Montague Island




Montague Island


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Located off the southeastern coast of Australia, the stunning Montague Island stands as an enchanting paradise cloaked in history, natural beauty, and a tranquil ambience. This idyllic retreat, a part of the Eurobodalla National Park, boasts a land area of 81 hectares and is approximately 9 kilometers off the mainland town of Narooma in New South Wales.

About Montague Island

Montague Island, known as Barunguba in the indigenous Dhurga language, is an iconic landmark deeply imbued with Aboriginal history.

Traditionally, the island served as a ceremonial site and a place for gathering muttonbirds for the local Yuin people.


Its European history dates back to 1797 when it was named by the ship’s captain of ‘The Britannia’.

The island’s signature attraction, the Montague Island Lighthouse, was established in 1881 to guide vessels along the NSW South Coast.


The topography of Montague Island is characterized by a mix of gently sloping grasslands, low shrubs, and a rocky coastline that shelters diverse marine life.

The island’s dynamic ecosystem is a significant feature that enhances its allure.

Home to the largest colony of Australian fur seals, it is also a sanctuary for over 90 bird species including penguins and shearwaters.

The island’s shores provide an extraordinary vantage point for spotting migrating whales between September and November.


Adventure and tranquility harmoniously blend on Montague Island, with activities ranging from guided tours around the island’s historical features, to wildlife watching, snorkeling, and scuba diving around the clear, sapphire waters that surround the island.

For visitors seeking a slower pace, the tranquility and seclusion offer an excellent opportunity for relaxation, reflection, and revitalizing connection with nature.


Montague Island is not permanently populated; it’s primarily a nature reserve managed by the National Parks and Wildlife Service of New South Wales.

However, it is staffed year-round by a small group of park rangers and volunteer caretakers.

When to Go

The island is accessible and attractive year-round. From September to November, visitors can witness the annual whale migration.

In the warmer months, from November to April, it is an ideal time for snorkeling and diving, while the cooler months are perfect for bird watching.

How to Get There

Access to Montague Island is strictly controlled to protect its fragile ecosystems.

Regular boat tours depart from the town of Narooma, a three-hour drive from Canberra.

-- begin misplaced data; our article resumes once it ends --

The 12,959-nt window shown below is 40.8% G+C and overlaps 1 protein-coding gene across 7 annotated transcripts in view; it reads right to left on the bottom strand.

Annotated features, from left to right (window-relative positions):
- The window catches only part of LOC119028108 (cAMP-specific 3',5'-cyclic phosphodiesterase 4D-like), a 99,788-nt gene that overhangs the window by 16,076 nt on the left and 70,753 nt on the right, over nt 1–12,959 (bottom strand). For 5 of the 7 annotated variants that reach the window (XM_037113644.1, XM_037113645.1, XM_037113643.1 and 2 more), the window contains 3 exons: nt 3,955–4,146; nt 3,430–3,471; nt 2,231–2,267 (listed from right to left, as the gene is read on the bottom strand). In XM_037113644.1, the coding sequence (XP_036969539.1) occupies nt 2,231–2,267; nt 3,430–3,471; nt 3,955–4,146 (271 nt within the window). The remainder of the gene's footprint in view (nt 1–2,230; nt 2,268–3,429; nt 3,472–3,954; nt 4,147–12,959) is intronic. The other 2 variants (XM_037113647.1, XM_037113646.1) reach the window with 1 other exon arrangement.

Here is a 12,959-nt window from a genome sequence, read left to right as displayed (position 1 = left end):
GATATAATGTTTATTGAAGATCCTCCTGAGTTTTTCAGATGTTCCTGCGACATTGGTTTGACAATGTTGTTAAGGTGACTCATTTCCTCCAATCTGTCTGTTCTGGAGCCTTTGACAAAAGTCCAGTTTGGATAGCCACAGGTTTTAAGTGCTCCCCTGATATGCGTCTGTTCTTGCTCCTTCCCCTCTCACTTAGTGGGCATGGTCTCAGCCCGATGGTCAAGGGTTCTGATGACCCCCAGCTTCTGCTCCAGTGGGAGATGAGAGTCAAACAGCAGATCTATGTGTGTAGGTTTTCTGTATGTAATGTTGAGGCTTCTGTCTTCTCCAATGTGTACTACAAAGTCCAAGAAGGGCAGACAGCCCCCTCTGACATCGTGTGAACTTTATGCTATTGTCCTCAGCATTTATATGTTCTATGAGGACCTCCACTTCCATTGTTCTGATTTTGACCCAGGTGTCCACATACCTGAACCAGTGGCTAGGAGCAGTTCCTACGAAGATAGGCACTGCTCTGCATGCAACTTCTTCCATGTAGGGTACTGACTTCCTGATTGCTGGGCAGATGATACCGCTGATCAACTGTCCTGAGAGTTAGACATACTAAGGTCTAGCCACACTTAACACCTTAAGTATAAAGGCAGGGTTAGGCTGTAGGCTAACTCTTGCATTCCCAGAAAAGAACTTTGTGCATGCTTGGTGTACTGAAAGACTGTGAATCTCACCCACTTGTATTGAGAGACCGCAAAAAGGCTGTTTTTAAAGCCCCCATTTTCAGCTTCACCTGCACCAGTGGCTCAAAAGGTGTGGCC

Private charters can also be arranged, and all visits should be pre-booked and accompanied by a guide.


The lighthouse tour is a must-do, offering breathtaking panoramic views.

Wildlife spotting, particularly the seal colonies, penguin rookeries, and bird-watching are key highlights.

The diving and snorkeling experiences around the island are exceptional due to the abundance of marine life.

What You Should Know

You need to be prepared for changing weather conditions; pack accordingly. Remember, the island is a nature reserve, so leave no trace. Respect the wildlife and keep a safe distance.


Can you stay overnight on Montague Island?

Yes, there is limited accommodation available in the renovated lighthouse keepers’ quarters.

How long does it take to get to Montague Island?

Barunguba Montague Island is a 20 minute boat ride from Narooma aboard one of our Vessels Playstation or Nitro.

What is the significance of Montague Island?

The NSW Government has officially given Montague Island Nature Reserve a dual Aboriginal name, in honour of the cultural significance of the island to the Yuin people.
Barunguba Montague Island Nature Reserve, off Narooma on the NSW south coast, is valued as a significant ceremonial area and resource gathering place

What is the history of Montague Island?

Montague Island’s indigenous history can be traced back to the local aboriginal people who dwelled on the island.
The island was originally called “Barunguba” which means “oldest son of Guluga”. The island is also called Mount Dromedary, the brother of Najunuka found at the base of Gulaga.

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